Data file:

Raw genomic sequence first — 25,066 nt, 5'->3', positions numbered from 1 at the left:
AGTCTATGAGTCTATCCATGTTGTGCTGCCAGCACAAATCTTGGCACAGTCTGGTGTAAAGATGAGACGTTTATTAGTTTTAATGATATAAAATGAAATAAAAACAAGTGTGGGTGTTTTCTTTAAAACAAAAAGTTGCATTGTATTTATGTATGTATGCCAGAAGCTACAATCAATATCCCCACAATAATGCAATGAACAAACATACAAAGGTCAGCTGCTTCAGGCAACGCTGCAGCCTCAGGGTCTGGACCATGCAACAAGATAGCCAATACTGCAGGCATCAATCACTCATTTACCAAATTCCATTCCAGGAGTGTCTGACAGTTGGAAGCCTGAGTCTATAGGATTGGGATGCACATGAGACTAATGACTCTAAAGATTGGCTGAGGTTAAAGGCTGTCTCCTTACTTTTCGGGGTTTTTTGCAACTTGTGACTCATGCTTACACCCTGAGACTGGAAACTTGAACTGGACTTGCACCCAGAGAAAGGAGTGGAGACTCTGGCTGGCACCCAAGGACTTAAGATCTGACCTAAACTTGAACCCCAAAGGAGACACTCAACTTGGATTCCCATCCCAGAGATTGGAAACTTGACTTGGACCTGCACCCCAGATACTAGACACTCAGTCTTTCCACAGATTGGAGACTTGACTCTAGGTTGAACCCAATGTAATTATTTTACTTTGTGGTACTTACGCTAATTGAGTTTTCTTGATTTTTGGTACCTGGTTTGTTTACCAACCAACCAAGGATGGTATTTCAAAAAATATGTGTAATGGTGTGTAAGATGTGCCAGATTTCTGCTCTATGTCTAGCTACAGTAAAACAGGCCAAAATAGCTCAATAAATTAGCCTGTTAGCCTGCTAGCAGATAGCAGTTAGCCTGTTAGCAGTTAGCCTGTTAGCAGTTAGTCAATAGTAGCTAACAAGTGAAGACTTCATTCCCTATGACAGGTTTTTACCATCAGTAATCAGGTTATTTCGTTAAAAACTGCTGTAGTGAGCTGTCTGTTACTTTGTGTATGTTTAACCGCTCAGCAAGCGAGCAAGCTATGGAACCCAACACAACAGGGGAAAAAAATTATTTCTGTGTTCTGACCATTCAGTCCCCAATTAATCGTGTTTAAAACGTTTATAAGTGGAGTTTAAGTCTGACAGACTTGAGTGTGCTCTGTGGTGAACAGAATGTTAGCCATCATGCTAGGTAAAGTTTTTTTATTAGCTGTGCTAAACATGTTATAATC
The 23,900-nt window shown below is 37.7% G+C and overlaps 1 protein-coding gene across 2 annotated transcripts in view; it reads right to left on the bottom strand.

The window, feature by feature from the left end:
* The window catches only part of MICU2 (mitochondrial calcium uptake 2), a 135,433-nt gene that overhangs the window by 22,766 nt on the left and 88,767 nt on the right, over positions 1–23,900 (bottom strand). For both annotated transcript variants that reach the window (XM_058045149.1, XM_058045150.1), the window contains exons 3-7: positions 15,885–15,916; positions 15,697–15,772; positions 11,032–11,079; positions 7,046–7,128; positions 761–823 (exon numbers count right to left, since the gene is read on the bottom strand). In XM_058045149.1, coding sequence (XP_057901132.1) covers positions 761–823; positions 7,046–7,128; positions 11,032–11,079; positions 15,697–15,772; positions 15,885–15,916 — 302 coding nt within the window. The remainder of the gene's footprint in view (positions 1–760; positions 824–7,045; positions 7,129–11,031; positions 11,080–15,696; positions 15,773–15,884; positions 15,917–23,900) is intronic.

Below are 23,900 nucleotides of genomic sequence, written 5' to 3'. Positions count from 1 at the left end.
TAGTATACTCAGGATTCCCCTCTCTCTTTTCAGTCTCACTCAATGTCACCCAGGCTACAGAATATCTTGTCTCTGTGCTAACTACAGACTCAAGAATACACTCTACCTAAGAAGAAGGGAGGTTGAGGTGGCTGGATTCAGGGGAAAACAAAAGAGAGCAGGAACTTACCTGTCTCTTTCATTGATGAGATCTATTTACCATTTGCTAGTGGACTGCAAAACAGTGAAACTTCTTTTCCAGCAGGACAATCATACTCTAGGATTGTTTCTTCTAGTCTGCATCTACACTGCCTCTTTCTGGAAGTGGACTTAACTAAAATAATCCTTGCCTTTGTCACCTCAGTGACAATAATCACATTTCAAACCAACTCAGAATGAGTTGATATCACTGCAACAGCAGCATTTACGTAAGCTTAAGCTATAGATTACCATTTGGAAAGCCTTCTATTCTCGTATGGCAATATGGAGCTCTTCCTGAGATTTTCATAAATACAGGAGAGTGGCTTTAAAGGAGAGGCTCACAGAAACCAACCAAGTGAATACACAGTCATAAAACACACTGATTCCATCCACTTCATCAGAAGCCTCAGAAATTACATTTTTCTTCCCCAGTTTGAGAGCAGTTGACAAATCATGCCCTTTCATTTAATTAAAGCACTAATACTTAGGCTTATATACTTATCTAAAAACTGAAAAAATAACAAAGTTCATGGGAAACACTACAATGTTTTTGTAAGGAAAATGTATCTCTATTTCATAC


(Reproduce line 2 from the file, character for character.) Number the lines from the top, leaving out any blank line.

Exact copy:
AGTCTATGAGTCTATCCATGTTGTGCTGCCAGCACAAATCTTGGCACAGTCTGGTGTAAAGATGAGACGTTTATTAGTTTTAATGATATAAAATGAAATAAAAACAAGTGTGGGTGTTTTCTTTAAAACAAAAAGTTGCATTGTATTTATGTATGTATGCCAGAAGCTACAATCAATATCCCCACAATAATGCAATGAACAAACATACAAAGGTCAGCTGCTTCAGGCAACGCTGCAGCCTCAGGGTCTGGACCATGCAACAAGATAGCCAATACTGCAGGCATCAATCACTCATTTACCAAATTCCATTCCAGGAGTGTCTGACAGTTGGAAGCCTGAGTCTATAGGATTGGGATGCACATGAGACTAATGACTCTAAAGATTGGCTGAGGTTAAAGGCTGTCTCCTTACTTTTCGGGGTTTTTTGCAACTTGTGACTCATGCTTACACCCTGAGACTGGAAACTTGAACTGGACTTGCACCCAGAGAAAGGAGTGGAGACTCTGGCTGGCACCCAAGGACTTAAGATCTGACCTAAACTTGAACCCCAAAGGAGACACTCAACTTGGATTCCCATCCCAGAGATTGGAAACTTGACTTGGACCTGCACCCCAGATACTAGACACTCAGTCTTTCCACAGATTGGAGACTTGACTCTAGGTTGAACCCAATGTAATTATTTTACTTTGTGGTACTTACGCTAATTGAGTTTTCTTGATTTTTGGTACCTGGTTTGTTTACCAACCAACCAAGGATGGTATTTCAAAAAATATGTGTAATGGTGTGTAAGATGTGCCAGATTTCTGCTCTATGTCTAGCTACAGTAAAACAGGCCAAAATAGCTCAATAAATTAGCCTGTTAGCCTGCTAGCAGATAGCAGTTAGCCTGTTAGCAGTTAGCCTGTTAGCAGTTAGTCAATAGTAGCTAACAAGTGAAGACTTCATTCCCTATGACAGGTTTTTACCATCAGTAATCAGGTTATTTCGTTAAAAACTGCTGTAGTGAGCTGTCTGTTACTTTGTGTATGTTTAACCGCTCAGCAAGCGAGCAAGCTATGGAACCCAACACAACAGGGGAAAAAAATTATTTCTGTGTTCTGACCATTCAGTCCCCAATTAATCGTGTTTAAAACGTTTATAAGTGGAGTTTAAGTCTGACAGACTTGAGTGTGCTCTGTGGTGAACAGAATGTTAGCCATCATGCTAGGTAAAGTTTTTTTATTAGCTGTGCTAAACATGTTATAATC